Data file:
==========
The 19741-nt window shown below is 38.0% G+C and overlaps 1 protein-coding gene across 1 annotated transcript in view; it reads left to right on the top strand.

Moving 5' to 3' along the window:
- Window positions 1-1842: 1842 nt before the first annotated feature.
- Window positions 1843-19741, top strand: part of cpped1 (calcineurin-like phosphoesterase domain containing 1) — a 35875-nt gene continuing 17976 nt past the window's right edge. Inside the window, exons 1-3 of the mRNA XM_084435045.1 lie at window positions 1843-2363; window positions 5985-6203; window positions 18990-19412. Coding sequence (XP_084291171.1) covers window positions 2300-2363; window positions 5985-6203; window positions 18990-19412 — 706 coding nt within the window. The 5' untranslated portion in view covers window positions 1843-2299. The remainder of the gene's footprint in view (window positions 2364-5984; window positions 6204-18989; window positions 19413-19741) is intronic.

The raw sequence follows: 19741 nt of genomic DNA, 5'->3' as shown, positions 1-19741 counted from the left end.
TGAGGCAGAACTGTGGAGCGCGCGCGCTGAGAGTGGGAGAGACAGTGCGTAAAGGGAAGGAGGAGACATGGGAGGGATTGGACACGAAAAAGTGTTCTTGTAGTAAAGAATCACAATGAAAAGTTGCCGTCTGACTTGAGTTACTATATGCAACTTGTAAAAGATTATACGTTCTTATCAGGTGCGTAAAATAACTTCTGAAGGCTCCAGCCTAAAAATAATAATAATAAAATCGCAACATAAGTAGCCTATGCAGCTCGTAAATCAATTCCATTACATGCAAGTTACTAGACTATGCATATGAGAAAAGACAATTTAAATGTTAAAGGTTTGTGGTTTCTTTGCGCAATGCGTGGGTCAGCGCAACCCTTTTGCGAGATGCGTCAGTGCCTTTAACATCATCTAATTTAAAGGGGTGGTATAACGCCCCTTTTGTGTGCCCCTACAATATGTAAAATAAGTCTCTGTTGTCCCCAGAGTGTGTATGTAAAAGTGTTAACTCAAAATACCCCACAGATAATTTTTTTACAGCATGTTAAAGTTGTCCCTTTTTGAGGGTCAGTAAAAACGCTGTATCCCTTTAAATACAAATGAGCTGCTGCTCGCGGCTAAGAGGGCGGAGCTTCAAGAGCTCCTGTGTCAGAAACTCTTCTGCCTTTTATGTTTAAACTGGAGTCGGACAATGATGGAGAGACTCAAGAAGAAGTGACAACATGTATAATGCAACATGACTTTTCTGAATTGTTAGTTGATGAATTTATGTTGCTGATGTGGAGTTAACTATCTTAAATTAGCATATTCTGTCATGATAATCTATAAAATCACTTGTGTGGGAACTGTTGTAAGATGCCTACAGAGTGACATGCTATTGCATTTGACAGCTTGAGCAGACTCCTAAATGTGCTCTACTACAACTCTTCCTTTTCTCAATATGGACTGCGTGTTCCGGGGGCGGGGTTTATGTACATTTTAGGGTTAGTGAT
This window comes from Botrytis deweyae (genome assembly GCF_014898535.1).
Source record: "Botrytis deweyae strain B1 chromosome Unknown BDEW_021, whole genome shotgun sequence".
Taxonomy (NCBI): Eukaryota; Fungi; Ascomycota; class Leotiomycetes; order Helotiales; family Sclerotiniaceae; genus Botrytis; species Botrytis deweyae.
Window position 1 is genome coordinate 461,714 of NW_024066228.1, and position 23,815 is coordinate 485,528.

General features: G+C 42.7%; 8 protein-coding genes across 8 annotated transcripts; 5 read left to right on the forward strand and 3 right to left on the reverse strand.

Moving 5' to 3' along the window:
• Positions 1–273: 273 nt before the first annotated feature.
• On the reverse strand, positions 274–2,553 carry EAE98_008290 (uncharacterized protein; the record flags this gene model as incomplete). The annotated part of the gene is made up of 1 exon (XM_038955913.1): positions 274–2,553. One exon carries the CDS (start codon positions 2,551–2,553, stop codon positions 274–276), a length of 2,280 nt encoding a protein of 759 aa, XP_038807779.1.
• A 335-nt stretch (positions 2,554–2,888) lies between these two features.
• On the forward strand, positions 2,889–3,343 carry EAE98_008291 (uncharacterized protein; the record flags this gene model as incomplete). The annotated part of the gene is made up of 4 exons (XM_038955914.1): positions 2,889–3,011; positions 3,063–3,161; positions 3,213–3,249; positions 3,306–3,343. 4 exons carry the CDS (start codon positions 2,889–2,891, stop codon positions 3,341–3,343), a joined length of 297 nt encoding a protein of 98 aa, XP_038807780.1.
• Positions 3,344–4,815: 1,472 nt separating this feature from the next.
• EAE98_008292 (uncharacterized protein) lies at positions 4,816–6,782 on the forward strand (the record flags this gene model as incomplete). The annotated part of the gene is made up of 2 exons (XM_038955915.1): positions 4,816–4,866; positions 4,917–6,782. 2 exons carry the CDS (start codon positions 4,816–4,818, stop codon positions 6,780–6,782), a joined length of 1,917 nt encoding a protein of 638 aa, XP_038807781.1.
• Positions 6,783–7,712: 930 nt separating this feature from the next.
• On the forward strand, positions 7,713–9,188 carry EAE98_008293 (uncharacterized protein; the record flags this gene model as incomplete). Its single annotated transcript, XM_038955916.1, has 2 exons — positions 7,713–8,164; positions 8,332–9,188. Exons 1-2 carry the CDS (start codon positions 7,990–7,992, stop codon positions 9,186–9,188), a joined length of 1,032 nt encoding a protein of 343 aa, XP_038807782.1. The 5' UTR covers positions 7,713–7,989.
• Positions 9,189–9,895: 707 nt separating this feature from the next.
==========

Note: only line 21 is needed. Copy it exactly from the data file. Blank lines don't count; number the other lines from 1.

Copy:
• Positions 9,189–9,895: 707 nt separating this feature from the next.